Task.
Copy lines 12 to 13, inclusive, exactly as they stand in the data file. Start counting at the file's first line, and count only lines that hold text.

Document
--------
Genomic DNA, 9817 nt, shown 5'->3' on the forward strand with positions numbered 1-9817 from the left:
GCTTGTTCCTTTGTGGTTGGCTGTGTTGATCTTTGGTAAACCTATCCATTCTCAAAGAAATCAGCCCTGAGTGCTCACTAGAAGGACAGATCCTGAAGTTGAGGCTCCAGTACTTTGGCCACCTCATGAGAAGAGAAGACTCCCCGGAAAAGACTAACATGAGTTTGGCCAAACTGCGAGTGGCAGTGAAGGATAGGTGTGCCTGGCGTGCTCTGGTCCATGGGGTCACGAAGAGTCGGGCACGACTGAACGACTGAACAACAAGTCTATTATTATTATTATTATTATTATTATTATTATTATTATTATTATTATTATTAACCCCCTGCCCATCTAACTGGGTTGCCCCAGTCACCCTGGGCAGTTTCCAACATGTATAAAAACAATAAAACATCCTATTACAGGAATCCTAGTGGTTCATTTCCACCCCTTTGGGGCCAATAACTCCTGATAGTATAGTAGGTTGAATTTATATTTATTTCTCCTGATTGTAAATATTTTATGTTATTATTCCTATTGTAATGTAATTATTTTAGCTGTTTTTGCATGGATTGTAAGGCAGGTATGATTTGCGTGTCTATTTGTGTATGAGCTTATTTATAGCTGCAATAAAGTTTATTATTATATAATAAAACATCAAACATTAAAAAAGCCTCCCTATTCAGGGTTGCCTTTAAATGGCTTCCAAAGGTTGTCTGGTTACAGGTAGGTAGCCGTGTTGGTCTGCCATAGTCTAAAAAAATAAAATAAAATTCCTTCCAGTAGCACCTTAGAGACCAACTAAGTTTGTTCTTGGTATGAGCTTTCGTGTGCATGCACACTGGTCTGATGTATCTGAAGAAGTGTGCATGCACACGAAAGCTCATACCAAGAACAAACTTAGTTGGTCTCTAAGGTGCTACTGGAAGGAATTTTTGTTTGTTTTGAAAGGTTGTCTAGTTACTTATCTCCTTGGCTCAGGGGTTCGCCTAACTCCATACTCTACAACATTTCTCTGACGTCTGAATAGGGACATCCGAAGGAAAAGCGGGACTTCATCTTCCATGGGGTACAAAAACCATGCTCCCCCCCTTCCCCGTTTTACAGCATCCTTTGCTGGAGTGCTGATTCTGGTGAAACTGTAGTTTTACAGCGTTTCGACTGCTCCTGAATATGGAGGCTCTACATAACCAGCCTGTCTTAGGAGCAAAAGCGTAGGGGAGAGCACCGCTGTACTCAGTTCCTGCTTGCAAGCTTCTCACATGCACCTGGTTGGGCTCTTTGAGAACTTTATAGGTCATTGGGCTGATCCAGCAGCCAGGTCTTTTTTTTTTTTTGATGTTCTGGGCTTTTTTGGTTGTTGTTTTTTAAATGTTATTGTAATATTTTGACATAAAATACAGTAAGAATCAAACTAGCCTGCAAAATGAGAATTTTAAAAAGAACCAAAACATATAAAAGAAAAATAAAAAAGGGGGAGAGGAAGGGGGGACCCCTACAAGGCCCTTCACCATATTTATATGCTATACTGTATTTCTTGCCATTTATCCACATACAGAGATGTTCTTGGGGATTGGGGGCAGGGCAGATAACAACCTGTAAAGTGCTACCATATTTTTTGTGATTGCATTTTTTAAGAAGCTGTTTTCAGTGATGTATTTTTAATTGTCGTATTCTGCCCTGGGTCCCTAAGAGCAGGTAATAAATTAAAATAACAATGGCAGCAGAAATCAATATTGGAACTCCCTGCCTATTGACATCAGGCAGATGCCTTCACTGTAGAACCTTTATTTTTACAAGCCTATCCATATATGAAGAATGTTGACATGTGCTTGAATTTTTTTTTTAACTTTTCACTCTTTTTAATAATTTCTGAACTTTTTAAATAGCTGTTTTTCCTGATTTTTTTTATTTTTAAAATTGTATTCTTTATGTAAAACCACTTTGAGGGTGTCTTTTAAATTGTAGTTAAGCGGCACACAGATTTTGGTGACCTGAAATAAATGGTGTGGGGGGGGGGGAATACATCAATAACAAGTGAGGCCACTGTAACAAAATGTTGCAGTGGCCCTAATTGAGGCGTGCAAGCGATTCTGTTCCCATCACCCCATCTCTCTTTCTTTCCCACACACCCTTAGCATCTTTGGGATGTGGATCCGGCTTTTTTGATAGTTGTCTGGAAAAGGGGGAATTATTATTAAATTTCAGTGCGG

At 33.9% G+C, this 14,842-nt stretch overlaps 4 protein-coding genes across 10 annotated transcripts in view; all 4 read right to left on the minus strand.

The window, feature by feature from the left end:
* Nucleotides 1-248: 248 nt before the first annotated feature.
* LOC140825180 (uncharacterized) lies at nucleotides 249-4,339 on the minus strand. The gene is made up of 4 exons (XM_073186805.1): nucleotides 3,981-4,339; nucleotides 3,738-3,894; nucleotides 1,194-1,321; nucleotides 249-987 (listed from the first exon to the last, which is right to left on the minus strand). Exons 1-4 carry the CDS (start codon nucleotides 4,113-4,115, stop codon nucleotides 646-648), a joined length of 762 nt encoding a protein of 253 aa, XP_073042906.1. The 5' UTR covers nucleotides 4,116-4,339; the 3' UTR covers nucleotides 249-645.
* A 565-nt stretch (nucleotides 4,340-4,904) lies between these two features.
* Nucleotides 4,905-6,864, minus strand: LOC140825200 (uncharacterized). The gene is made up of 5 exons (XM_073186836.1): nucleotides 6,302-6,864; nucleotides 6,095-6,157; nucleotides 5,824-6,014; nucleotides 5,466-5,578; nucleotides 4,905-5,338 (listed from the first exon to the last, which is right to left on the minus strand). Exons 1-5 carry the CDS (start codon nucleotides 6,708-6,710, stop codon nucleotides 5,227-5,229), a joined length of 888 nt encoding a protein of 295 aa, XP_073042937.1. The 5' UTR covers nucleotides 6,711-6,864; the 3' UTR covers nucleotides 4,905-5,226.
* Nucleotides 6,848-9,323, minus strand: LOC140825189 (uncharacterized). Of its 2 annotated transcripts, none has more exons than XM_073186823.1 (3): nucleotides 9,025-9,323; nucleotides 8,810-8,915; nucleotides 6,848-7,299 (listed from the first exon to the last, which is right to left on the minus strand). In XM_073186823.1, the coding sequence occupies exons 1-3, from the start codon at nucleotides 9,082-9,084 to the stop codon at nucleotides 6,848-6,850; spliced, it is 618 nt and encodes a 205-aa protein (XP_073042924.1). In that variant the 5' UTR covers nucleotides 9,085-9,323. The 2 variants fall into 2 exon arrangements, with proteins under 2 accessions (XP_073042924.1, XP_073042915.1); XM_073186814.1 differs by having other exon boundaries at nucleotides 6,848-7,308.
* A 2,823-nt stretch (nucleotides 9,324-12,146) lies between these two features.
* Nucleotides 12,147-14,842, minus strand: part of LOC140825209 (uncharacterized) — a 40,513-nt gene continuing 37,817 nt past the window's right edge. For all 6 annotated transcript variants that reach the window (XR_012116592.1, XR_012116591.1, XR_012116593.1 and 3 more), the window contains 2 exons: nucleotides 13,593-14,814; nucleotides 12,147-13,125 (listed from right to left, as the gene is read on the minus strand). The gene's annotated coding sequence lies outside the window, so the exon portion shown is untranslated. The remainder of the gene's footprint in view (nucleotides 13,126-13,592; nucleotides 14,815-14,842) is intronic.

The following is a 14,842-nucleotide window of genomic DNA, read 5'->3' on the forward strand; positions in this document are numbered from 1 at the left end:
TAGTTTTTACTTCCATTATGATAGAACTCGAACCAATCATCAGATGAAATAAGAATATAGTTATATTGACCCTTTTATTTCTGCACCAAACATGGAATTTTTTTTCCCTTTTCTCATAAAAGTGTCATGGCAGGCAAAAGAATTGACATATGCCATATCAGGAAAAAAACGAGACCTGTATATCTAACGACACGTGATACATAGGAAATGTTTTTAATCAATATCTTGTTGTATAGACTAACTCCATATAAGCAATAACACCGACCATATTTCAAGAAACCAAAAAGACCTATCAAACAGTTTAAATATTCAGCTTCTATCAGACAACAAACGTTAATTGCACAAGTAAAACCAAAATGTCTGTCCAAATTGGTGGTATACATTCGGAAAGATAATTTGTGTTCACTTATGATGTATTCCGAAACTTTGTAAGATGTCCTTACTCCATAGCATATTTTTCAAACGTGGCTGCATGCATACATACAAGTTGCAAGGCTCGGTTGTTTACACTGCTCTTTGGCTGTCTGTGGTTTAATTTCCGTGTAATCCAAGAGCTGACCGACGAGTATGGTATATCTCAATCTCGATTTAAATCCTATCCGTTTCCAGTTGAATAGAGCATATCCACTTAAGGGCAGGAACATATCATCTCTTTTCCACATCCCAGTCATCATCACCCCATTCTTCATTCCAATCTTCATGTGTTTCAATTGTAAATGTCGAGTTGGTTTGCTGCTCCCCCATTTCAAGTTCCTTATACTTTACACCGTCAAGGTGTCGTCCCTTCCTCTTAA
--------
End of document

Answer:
The following is a 14,842-nucleotide window of genomic DNA, read 5'->3' on the forward strand; positions in this document are numbered from 1 at the left end:
TAGTTTTTACTTCCATTATGATAGAACTCGAACCAATCATCAGATGAAATAAGAATATAGTTATATTGACCCTTTTATTTCTGCACCAAACATGGAATTTTTTTTCCCTTTTCTCATAAAAGTGTCATGGCAGGCAAAAGAATTGACATATGCCATATCAGGAAAAAAACGAGACCTGTATATCTAACGACACGTGATACATAGGAAATGTTTTTAATCAATATCTTGTTGTATAGACTAACTCCATATAAGCAATAACACCGACCATATTTCAAGAAACCAAAAAGACCTATCAAACAGTTTAAATATTCAGCTTCTATCAGACAACAAACGTTAATTGCACAAGTAAAACCAAAATGTCTGTCCAAATTGGTGGTATACATTCGGAAAGATAATTTGTGTTCACTTATGATGTATTCCGAAACTTTGTAAGATGTCCTTACTCCATAGCATATTTTTCAAACGTGGCTGCATGCATACATACAAGTTGCAAGGCTCGGTTGTTTACACTGCTCTTTGGCTGTCTGTGGTTTAATTTCCGTGTAATCCAAGAGCTGACCGACGAGTATGGTATATCTCAATCTCGATTTAAATCCTATCCGTTTCCAGTTGAATAGAGCATATCCACTTAAGGGCAGGAACATATCATCTCTTTTCCACATCCCAGTCATCATCACCCCATTCTTCATTCCAATCTTCATGTGTTTCAATTGTAAATGTCGAGTTGGTTTGCTGCTCCCCCATTTCAAGTTCCTTATACTTTACACCGTCAAGGTGTCGTCCCTTCCTCTTAA